Comparative Analysis

When compared to castings open die and rolled ring forged metal parts deliver:

  • Directional grain flow and superior final part strength
  • Structural integrity and product reliability
  • Reduced process control and inspection requirements
  • More predictable response to heat treating

CTI chose Scot Forge, of Spring Grove, Illinois, to supply the forged parts after Williamson and Purchasing Manger Juel Hensley visited Scot Forge's plant. "Scot Forge had by far the best capability to produce the rings and hubs," Williamson says. The 100-year-old ISO 9001:2000 certified forging company uses thousands of tools, torch cutting, sawing, machining, and presses that are custom-designed by their own engineers to produce uniquely shaped, repeatable parts at competitive prices.

Tom Schwingbeck, Jr., Director of Technical Sales and Services at Scot Forge, states that "our forging expertise, extensive capabilities, and proactive approach with CTI to understand their requirements and expectations, helped to cost effectively convert castings to forgings while supplying a superior product". Scot Forge produced each Eclipse Cyclotron ring to near net shape by forging a wrought billet into a rough donut on a 1,250 ton hydraulic press, then rolling the part on a Wagner ring mill to create a seamless rolled ring with highly desirable mechanical properties and metallurgical soundness.

Porosity is prevented through this forging process because, in the forging of a heated cast ingot, the ingot is consolidated, providing a sound center component. The coarse grain cast structure is broken up and replaced by a fine grain wrought structure providing a sound center product with excellent structural integrity.

Following the forging and rolling process, each ring is rough machined at Scot Forge to 57-1/2" OD, 46-3/4" ID and 12-1/4" thick. The hubs are forged to near net shape on a 3,000 ton hydraulic press, then rough machined to 59" OD x 10-3/4" long, stepped down to 40-1/2" OD x 9-7/8" long. Finally, the rings and hubs are normalized to ensure a uniform microstructure with high dimensional stability for finish machining.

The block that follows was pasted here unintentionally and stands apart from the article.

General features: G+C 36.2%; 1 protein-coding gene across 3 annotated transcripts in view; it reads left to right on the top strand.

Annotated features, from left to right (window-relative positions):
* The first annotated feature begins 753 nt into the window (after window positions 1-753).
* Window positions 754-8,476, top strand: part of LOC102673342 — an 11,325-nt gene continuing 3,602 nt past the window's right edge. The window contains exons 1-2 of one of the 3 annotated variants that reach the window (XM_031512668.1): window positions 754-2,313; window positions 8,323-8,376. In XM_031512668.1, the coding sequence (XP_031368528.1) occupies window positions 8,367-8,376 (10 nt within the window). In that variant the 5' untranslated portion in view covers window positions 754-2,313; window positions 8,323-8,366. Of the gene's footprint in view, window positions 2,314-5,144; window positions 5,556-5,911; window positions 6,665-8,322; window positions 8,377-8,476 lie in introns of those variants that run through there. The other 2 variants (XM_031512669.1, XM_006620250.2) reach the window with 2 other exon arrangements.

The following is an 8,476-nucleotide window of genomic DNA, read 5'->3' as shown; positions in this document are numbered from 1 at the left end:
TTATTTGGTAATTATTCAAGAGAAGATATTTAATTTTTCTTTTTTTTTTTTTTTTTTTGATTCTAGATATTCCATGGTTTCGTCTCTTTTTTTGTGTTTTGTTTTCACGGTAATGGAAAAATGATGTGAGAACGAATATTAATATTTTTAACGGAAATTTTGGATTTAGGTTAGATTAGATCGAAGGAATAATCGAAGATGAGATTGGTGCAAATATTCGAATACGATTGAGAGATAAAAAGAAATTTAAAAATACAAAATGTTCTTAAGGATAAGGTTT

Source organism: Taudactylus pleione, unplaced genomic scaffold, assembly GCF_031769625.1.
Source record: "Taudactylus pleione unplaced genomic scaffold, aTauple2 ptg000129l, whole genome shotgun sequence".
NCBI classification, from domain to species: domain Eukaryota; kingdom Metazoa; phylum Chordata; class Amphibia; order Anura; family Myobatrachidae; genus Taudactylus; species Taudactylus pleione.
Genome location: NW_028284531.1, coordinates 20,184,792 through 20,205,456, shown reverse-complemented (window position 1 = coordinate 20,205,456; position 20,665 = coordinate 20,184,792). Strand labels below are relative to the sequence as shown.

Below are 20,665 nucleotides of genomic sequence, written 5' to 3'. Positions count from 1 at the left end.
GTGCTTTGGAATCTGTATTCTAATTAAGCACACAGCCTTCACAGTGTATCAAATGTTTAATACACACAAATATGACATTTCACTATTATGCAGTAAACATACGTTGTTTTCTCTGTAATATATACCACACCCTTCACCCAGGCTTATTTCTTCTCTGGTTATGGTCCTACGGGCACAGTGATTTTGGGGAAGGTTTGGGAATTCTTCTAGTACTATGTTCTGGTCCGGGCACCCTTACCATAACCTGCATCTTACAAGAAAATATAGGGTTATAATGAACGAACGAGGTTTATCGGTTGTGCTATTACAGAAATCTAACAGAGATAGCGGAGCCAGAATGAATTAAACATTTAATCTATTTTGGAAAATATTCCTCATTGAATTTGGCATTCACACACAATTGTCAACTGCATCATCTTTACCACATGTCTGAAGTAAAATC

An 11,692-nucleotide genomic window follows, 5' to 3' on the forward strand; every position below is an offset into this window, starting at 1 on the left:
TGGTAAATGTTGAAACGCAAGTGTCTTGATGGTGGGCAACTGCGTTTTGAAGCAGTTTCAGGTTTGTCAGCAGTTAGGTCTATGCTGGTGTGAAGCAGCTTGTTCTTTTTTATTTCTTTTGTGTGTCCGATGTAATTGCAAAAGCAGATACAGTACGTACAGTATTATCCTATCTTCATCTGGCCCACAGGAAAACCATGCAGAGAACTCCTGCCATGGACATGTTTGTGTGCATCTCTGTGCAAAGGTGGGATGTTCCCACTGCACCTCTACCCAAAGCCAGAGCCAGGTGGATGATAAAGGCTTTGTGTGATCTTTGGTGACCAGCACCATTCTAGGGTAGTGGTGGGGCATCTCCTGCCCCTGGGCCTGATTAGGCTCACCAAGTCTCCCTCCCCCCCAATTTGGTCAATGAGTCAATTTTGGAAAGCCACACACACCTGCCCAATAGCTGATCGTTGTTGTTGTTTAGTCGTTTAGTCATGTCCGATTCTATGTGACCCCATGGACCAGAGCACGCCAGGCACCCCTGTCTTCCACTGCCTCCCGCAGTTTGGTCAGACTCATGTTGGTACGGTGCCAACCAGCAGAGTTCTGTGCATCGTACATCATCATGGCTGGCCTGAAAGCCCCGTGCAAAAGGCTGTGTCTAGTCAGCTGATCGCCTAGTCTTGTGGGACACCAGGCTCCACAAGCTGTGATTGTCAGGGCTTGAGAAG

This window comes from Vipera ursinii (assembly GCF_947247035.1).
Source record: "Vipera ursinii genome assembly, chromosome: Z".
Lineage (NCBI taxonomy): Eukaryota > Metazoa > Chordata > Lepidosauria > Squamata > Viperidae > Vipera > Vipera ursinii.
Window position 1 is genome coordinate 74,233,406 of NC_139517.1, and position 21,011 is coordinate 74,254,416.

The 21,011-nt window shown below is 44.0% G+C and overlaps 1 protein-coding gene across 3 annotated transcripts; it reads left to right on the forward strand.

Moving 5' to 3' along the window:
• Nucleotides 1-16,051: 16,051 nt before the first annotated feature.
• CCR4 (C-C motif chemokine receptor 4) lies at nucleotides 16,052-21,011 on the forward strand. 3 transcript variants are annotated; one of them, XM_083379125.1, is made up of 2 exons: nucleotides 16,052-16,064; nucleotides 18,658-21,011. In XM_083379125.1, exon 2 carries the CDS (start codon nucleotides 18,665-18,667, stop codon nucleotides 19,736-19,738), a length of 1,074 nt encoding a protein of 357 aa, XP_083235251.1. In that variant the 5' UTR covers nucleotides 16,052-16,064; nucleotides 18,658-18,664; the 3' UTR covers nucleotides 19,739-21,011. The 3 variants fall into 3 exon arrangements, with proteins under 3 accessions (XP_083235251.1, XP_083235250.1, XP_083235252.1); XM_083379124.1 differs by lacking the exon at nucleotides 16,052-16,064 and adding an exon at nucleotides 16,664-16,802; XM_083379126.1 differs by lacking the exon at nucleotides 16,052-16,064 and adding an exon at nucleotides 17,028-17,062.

Another important specification met by Scot Forge was the low carbon material required for the ring and hubs. "In order to keep the cyclotron magnet power low, the steel needs good magnetic permeability, so it must have a very low carbon chemistry," notes Williamson. The CTI specification called for a steel with a carbon content not above .10%. "Scot Forge's metallurgical engineers worked with us to meet this specification," Williamson says. "In fact, they exceeded the spec, giving us a specially formulated 1008 (.08-.10 carbon) material."

CTI has now tested the forged ring and hub prototypes with excellent results, and the parts have been qualified. Plating has been applied to the finish machined surface with no sealing problems. Based on these results, CTI recently placed eight production orders with Scot Forge.

"Just six years ago, we didn't consider forgings because castings were less expensive and could accommodate more configuration features," says Williamson. Now, companies like Scot Forge are offering more complex forged parts than ever before available, at lower overall production cost. Consequently, CTI will be using forged rings and hubs in all of its future cyclotrons.